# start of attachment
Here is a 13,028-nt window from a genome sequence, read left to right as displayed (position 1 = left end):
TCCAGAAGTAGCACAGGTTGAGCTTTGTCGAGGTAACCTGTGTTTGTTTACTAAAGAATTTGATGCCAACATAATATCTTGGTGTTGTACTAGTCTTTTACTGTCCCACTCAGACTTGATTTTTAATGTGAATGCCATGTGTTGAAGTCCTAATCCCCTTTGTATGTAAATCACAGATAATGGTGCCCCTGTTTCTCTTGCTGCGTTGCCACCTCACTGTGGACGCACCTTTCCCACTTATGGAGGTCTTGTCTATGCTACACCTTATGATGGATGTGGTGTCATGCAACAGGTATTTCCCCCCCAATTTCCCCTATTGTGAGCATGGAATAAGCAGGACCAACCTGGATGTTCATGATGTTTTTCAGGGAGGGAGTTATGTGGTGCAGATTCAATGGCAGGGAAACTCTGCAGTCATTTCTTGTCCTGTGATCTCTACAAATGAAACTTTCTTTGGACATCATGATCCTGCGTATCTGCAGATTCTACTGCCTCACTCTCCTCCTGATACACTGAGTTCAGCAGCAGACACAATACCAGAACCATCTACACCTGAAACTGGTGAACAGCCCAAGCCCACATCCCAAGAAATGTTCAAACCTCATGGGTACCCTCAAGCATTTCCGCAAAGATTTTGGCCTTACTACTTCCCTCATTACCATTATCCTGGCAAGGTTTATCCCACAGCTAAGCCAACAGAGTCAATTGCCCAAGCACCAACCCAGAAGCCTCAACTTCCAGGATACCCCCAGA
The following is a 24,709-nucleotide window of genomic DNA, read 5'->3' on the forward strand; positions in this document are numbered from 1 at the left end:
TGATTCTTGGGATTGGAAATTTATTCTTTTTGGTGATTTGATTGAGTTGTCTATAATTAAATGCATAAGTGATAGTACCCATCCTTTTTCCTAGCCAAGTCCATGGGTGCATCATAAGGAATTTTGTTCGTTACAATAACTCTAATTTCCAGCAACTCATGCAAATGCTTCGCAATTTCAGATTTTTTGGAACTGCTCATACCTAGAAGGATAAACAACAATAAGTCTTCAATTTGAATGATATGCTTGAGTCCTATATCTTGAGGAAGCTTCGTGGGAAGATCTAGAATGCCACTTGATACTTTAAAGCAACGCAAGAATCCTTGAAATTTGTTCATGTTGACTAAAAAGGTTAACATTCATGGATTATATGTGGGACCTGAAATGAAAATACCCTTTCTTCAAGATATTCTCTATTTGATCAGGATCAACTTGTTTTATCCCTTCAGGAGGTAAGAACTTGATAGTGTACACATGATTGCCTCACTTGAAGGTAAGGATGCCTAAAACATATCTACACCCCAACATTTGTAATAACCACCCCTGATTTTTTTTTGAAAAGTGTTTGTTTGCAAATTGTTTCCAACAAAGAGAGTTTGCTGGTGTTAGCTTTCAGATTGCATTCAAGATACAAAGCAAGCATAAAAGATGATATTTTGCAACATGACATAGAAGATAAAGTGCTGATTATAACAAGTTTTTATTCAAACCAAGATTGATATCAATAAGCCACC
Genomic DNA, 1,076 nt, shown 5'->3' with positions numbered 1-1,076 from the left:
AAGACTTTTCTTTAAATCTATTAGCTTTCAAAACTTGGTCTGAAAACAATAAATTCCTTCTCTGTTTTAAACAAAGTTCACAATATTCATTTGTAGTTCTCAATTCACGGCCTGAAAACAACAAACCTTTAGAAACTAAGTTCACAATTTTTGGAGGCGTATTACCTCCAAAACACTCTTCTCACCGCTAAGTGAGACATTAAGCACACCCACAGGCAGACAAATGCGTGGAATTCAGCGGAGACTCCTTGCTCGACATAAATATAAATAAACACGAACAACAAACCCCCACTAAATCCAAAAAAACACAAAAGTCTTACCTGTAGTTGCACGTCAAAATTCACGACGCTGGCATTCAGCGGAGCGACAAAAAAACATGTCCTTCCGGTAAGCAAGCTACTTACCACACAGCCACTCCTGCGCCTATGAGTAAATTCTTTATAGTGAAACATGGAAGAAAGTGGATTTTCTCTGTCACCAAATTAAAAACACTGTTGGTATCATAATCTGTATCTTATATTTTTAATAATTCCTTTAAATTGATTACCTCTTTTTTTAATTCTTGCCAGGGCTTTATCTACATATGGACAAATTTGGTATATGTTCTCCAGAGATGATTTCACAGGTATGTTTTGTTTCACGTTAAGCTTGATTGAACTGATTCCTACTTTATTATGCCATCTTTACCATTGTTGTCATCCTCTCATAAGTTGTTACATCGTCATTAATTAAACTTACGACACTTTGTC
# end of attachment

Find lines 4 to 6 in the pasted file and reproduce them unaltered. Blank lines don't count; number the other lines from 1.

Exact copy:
TGATTCTTGGGATTGGAAATTTATTCTTTTTGGTGATTTGATTGAGTTGTCTATAATTAAATGCATAAGTGATAGTACCCATCCTTTTTCCTAGCCAAGTCCATGGGTGCATCATAAGGAATTTTGTTCGTTACAATAACTCTAATTTCCAGCAACTCATGCAAATGCTTCGCAATTTCAGATTTTTTGGAACTGCTCATACCTAGAAGGATAAACAACAATAAGTCTTCAATTTGAATGATATGCTTGAGTCCTATATCTTGAGGAAGCTTCGTGGGAAGATCTAGAATGCCACTTGATACTTTAAAGCAACGCAAGAATCCTTGAAATTTGTTCATGTTGACTAAAAAGGTTAACATTCATGGATTATATGTGGGACCTGAAATGAAAATACCCTTTCTTCAAGATATTCTCTATTTGATCAGGATCAACTTGTTTTATCCCTTCAGGAGGTAAGAACTTGATAGTGTACACATGATTGCCTCACTTGAAGGTAAGGATGCCTAAAACATATCTACACCCCAACATTTGTAATAACCACCCCTGATTTTTTTTTGAAAAGTGTTTGTTTGCAAATTGTTTCCAACAAAGAGAGTTTGCTGGTGTTAGCTTTCAGATTGCATTCAAGATACAAAGCAAGCATAAAAGATGATATTTTGCAACATGACATAGAAGATAAAGTGCTGATTATAACAAGTTTTTATTCAAACCAAGATTGATATCAATAAGCCACC
Genomic DNA, 1,076 nt, shown 5'->3' with positions numbered 1-1,076 from the left:
AAGACTTTTCTTTAAATCTATTAGCTTTCAAAACTTGGTCTGAAAACAATAAATTCCTTCTCTGTTTTAAACAAAGTTCACAATATTCATTTGTAGTTCTCAATTCACGGCCTGAAAACAACAAACCTTTAGAAACTAAGTTCACAATTTTTGGAGGCGTATTACCTCCAAAACACTCTTCTCACCGCTAAGTGAGACATTAAGCACACCCACAGGCAGACAAATGCGTGGAATTCAGCGGAGACTCCTTGCTCGACATAAATATAAATAAACACGAACAACAAACCCCCACTAAATCCAAAAAAACACAAAAGTCTTACCTGTAGTTGCACGTCAAAATTCACGACGCTGGCATTCAGCGGAGCGACAAAAAAACATGTCCTTCCGGTAAGCAAGCTACTTACCACACAGCCACTCCTGCGCCTATGAGTAAATTCTTTATAGTGAAACATGGAAGAAAGTGGATTTTCTCTGTCACCAAATTAAAAACACTGTTGGTATCATAATCTGTATCTTATATTTTTAATAATTCCTTTAAATTGATTACCTCTTTTTTTAATTCTTGCCAGGGCTTTATCTACATATGGACAAATTTGGTATATGTTCTCCAGAGATGATTTCACAGGTATGTTTTGTTTCACGTTAAGCTTGATTGAACTGATTCCTACTTTATTATGCCATCTTTACCATTGTTGTCATCCTCTCATAAGTTGTTACATCGTCATTAATTAAACTTACGACACTTTGTC